Category Archives: Criminal Justice Reform

Reducing Barriers to Professional Licensing

The Collateral Consequences Resource Center recently reported on a  new Indiana law regulating consideration of conviction in occupational and professional licensure in that state.  This is part of a trend, with eight additional states recently enacting or about to  enact similarly progressive occupational licensing schemes.  New general laws regulating licensure are in place in Arizona, Illinois, Louisiana, and Massachusetts.  Similar bills have been enrolled and are on the governor’s desk for signature in Kansas, Maryland, Nebraska, and Tennessee.  Arizona’s new 2018 licensing law follows on another law passed in that state in 2017 that authorized provisional licenses for individuals with a criminal record.  Massachusett’s new licensing law is part of a more general criminal justice reform bill.   Delaware and Connecticut have also recently loosened restrictions on licensing for cosmetology and related professions.

In California, AB 2138 is currently making its way through the legislature. The bill would reduce barriers to professional licensure for individuals with prior criminal convictions by limiting a regulatory board’s discretion to deny a new license application, or suspend or revoke an existing license, to cases where the applicant or licensee was formally convicted of a substantially related crime or subjected to formal discipline by a licensing board, with offenses older than five years no longer eligible for license denial or suspension or revocation with the exception of violent felonies, as currently established in statute. 

Study finds correlation between weak gun laws, police shootings

An analysis by vox.com suggests that weaker gun laws and higher rates of gun ownership do, at the very least, correlate with more killings by police officers (including shootings and other incidents of lethal force). The theory is that behind virtually all police shootings is a constant fear that a gun may be present.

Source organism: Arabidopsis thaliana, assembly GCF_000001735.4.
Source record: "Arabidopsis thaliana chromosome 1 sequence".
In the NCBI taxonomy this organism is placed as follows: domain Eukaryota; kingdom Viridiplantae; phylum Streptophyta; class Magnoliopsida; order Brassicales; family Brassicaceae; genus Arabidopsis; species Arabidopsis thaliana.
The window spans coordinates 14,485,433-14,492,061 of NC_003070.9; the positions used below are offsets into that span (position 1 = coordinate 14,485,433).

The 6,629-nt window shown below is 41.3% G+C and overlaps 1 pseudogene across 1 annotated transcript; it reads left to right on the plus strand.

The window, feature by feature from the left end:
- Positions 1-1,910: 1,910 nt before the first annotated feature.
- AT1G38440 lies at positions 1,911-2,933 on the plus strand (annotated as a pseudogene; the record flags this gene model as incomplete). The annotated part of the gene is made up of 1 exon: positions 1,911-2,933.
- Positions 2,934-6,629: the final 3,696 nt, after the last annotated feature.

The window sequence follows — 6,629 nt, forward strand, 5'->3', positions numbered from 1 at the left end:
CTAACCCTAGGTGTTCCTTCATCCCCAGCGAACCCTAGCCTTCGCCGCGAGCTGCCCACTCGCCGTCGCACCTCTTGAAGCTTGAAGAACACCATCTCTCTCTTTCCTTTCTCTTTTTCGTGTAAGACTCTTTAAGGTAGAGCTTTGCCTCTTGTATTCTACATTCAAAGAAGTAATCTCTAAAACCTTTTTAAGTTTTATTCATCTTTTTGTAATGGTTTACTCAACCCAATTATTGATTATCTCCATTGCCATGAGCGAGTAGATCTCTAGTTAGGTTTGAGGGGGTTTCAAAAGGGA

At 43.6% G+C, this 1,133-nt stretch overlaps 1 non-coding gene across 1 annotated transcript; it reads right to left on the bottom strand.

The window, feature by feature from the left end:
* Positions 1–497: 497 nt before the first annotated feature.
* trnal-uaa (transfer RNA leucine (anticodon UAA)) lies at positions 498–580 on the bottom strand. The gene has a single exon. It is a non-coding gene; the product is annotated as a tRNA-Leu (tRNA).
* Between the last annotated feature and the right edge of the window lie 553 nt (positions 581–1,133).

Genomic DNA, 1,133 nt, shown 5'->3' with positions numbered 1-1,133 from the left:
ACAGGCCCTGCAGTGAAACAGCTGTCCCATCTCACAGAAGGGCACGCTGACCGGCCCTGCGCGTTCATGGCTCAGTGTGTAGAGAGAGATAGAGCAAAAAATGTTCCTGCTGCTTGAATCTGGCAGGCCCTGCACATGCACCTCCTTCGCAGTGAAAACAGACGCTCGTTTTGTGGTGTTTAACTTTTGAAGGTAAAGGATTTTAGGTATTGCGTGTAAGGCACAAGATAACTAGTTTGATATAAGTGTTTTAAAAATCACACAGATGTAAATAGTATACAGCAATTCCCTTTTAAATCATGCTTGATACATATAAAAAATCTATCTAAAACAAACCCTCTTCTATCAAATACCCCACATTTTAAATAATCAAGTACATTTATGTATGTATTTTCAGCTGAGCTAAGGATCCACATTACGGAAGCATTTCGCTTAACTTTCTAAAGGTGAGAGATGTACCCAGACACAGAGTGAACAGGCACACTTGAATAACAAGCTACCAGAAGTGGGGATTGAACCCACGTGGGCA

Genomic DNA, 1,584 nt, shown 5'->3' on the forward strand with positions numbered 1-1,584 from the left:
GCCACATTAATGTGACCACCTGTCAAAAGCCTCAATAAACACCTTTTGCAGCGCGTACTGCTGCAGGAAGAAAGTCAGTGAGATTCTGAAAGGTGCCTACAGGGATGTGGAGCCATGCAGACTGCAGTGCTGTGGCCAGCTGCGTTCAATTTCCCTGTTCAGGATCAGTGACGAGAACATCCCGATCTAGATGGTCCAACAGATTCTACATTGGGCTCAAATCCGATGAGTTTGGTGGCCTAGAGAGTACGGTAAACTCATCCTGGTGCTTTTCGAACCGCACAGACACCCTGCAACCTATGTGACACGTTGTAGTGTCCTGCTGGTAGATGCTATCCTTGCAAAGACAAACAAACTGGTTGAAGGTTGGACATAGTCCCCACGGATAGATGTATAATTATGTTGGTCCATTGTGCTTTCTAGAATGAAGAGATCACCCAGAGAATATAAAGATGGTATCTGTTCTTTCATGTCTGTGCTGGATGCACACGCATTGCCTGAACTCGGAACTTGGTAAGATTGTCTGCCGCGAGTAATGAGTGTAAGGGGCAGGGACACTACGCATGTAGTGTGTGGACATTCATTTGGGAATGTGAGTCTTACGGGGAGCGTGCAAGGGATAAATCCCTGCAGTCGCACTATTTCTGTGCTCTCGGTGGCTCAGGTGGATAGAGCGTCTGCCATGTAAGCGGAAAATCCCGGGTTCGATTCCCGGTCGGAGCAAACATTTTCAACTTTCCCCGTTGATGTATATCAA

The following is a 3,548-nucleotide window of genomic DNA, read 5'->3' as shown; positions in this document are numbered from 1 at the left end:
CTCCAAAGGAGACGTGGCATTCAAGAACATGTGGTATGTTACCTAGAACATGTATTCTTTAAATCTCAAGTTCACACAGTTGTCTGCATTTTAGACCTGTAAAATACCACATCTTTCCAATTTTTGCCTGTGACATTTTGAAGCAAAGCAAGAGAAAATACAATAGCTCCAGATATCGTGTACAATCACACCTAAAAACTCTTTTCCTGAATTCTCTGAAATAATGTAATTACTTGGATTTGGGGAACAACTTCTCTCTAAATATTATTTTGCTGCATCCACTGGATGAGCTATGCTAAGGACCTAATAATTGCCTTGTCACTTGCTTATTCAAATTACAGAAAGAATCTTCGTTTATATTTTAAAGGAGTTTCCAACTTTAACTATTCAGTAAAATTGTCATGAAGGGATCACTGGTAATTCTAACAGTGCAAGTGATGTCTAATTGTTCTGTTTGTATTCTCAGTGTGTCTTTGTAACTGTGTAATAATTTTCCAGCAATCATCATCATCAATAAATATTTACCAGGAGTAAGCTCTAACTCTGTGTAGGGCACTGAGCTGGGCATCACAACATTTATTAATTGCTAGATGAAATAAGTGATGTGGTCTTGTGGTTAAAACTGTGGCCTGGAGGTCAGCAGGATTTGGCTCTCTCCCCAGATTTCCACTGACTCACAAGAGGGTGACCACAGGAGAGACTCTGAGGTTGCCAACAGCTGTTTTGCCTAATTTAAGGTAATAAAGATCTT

The police have good reason to be fearful. The US has a tremendous amount of civilian-owned guns — far more than any other country in the world. Based on recent estimates, there are more firearms in America than there are people. That presents a constant potential threat to police.

“Police officers in the United States in reality need to be conscious of and are trained to be conscious of the fact that literally every single person they come in contact with may be carrying a concealed firearm,” David Kennedy, a criminologist at John Jay College, told me. “That’s true for a 911 call. It’s true for a barking dog call. It’s true for a domestic violence incident. It’s true for a traffic stop. It’s true for everything.”

Stop what you’re doing and listen to this…

“Money respect money, thats the bottom f***ng line” says John Thompson, the Louisiana man who spent 18 years on death row after prosecutors hid exculpatory evidence in his trial. Its part of an unforgettable New Yorker Radio Hour podcast, “John Thompson vs. American Justice,” that lays out the history of the original case and the resulting Supreme Court case that overturned Thompson’s $14,000,000 verdict against the NOLA District Attorney’s Office for their actions in his case. As Thompson says, “the highest court in the land reached out and said ‘f**k you!'”

In the original case, Thompson was convicted of murder in a high-profile case where New Orleans prosecutors wanted a conviction and were not scrupulous about how they got it. After 18 years on death row at Angola State Prison, just weeks before his scheduled execution, his lawyers discovered that a prosecutor had hidden exculpatory evidence from the defense. It was a clear and purposeful violation of the Brady Rule, and ultimately Thompson was exonerated of both crimes. He sued the DA’s office for its practices and won a fourteen-million-dollar settlement, but the Supreme Court reversed the decision, declining to punish the D.A. for the Brady violation.

Here is the Radio Hour summary:

“Thompson’s case revealed fundamental imbalances that undermine the very notion of a fair trial.  Under the Brady Rule, prosecutors must share with the defense any evidence that could be favorable to the defendant.  But there is essentially no practical enforcement of this rule. In most states, prosecutors are the ones who hold the evidence and choose what to share, and disclosing exculpatory evidence makes their cases harder to win. We have absolutely no idea how many criminal trials are flawed by these violations.The staff writer Andrew Marantz, his wife, Sarah Lustbader, of the Fair Punishment Project, and the producer Katherine Wells reported on John Thompson’s story and its implications. They spoke with the late John Thompson (who died in 2017), with his lawyers, and with Harry Connick, Sr., the retired New Orleans D.A. who, despite having tried very hard to have Thompson killed, remains unrepentant.”